Moving C
October 24, 2006 5:06 PM   Subscribe

I want to move my C: drive to a different location. On my XP machine I have 5 hard drives, all 20 Gigs with the exception of my C: drive which is 15 Gigs, hence the move. What's the most painless way to do this?

I'll pick one drive (say, the D: drive) and clear everything out. Then what? Do I need to physically switch the cables under the hood? I'm not terribly savvy when it comes to hardware, but I seem to recall some "master" and "slave" tags on those cords...but if I can avoid this that'd be best. So I need to get into BIOS? Change the boot order? Or can I take care of this all with the XP setup when I format the D: drive and install Windows?
posted by zardoz to Computers & Internet (7 answers total) 1 user marked this as a favorite
Don't move your C: drive. Start moving folders within it to another drive and use DFS to tell Windows they didn't go anywhere.

Failing that, clone the C: drive to the new hard drive, then enlarge the cloned partition using a (Linux LiveCD and GNU parted) / (some other partition editor you can figure out).
posted by genghis at 5:32 PM on October 24, 2006

If you can afford it, I'd suggest buying and installing a bigger hard drive. It seems like your boot drive is a bit cramped right now, but that extra 5GB won't last long.
posted by Cog at 5:56 PM on October 24, 2006

I'm assuming you don't want to go get a program that specifically does this for you, such as Drive Copy by PowerQuest. This type of program is truly the most painless way, if you don't consider the wallet hit painful (they aren't expensive).

Going with that assumption, if you have all the media for your programs and OS, you should reinstall XP on a clean drive, and reinstall your programs. This is simple, but not convenient. You will need to move your documents to another drive, and I recommend leaving them there after you reinstall Windows. That way, they are separate from your programs/OS, and when you have to upsize your drive again, at least you won't have to move your documents. You can also try using the Transfer Files and Settings wizard, but if you know where your documents are, I wouldn't bother.

While you can install to the D: drive, there are some files that XP will put on the C: drive no matter where you install it. Moreover, the boot block of the first master is where Windows will look when it boots. You may be able to change the boot order of the physical drives in the BIOS; if you do, the drive letters will also change, because the primary master will no longer be the C: drive.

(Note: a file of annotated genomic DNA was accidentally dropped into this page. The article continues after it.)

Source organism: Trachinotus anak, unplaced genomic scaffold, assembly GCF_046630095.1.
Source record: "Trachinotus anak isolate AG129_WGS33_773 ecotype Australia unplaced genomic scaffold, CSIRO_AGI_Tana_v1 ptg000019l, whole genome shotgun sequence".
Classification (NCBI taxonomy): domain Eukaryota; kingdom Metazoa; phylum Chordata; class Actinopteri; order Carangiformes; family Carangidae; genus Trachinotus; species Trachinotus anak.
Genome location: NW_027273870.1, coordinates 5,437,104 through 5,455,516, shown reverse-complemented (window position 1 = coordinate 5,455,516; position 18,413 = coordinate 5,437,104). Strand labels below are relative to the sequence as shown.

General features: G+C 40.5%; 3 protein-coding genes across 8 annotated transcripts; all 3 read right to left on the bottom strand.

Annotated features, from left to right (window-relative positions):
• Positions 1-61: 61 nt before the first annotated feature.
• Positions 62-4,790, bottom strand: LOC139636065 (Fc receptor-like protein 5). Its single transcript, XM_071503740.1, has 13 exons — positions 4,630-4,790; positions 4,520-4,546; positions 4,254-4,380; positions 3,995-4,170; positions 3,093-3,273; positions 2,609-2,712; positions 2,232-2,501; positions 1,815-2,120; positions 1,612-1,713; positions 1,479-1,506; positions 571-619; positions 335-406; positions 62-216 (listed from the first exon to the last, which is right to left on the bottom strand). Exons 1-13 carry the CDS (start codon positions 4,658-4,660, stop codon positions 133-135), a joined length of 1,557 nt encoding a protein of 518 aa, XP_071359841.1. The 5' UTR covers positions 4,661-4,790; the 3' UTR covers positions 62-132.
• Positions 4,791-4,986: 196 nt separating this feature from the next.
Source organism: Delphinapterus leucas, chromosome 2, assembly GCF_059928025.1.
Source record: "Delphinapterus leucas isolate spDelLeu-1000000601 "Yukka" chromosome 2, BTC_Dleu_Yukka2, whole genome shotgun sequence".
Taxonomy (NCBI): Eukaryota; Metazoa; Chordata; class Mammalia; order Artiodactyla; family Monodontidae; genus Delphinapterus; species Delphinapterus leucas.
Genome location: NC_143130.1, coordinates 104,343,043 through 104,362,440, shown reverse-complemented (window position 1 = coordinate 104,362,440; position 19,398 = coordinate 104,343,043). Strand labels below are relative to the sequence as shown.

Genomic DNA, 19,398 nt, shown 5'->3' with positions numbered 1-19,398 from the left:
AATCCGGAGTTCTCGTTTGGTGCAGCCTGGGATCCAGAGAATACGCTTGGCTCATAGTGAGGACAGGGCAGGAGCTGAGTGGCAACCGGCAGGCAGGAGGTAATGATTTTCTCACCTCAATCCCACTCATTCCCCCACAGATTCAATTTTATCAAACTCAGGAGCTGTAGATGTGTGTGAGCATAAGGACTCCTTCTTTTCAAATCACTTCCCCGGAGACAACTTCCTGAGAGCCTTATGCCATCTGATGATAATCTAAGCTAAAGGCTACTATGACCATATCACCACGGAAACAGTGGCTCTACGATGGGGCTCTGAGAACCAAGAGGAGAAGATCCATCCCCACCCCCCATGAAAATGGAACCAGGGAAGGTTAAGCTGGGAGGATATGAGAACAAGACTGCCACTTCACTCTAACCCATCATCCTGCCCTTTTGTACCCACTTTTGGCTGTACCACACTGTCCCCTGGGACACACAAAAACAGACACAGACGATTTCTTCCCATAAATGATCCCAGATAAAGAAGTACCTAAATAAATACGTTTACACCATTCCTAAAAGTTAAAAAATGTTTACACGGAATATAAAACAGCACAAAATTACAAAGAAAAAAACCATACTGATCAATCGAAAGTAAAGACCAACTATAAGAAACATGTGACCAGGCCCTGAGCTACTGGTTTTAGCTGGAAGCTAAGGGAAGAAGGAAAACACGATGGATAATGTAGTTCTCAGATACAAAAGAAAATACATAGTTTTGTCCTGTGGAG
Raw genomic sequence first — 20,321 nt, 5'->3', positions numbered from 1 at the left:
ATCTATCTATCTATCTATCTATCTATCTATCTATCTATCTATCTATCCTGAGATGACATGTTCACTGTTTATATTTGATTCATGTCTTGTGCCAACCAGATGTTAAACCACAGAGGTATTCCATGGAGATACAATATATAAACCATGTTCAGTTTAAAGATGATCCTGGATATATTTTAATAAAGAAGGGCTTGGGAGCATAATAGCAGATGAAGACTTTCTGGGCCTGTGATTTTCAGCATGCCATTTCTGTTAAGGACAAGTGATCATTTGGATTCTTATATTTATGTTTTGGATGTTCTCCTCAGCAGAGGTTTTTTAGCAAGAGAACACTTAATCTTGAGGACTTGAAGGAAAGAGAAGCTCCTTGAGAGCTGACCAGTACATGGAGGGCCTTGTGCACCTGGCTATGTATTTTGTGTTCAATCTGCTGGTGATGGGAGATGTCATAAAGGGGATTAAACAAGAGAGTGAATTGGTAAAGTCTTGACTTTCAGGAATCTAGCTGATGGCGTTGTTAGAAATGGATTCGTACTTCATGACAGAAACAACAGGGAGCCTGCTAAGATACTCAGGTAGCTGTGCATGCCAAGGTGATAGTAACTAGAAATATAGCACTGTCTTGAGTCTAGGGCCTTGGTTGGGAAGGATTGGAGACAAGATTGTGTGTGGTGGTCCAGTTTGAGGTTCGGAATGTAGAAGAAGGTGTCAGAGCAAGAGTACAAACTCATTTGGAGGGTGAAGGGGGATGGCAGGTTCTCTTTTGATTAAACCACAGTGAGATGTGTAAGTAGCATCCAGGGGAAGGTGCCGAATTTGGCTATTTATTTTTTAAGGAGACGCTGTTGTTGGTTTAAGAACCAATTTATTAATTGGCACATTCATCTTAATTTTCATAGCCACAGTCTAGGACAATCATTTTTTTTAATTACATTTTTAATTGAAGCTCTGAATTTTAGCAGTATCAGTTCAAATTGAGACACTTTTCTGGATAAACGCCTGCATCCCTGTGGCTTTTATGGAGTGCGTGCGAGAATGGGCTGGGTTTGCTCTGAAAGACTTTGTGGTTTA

posted by owhydididoit at 6:05 PM on October 24, 2006

Acronis TrueImage has a fully-functional 15-day trial version that'll let you clone your smaller disk to a larger one, adjust the partition size, and make the new drive your C drive. It works great, I've used it twice to upgrade hard disks in machines. Of course, there hardly seems a point going from a 15 GB drive to a 20 GB drive, why not just go get a 300 gigger for $80 (check and put everything on that? Then you won't have to worry what volume anything's on anymore.
posted by kindall at 7:14 PM on October 24, 2006

3rd the clone your hard drive to something large then resize the partition.

You're gonna have to move the hard drives around in your computer physically, just swap the cables after you've cloned the drive (if possible). You will need to change the jumpers from slave to master and vice versa.

You might even have to physically swap the drives to accomodate the other drives that are already connected.
posted by mphuie at 7:43 PM on October 24, 2006

Another vote for clone and resize. Also, if you can go buy a new hard drive altogether.

I just picked up a 200 gig Seagate Barracuda for $60 on newegg. Thats a top quality drive you can fit all of those old ones and and actually have some room to move around. Running 5x 20gig hard drives is unnecessary with today's cheap hard drives.
posted by sophist at 9:05 PM on October 24, 2006

Buy a big new drive. If you need a rationalisation, it'll be faster, require less power and generate less heat. And give you room to avoid fiddling around for a while.
posted by holgate at 1:29 AM on October 25, 2006

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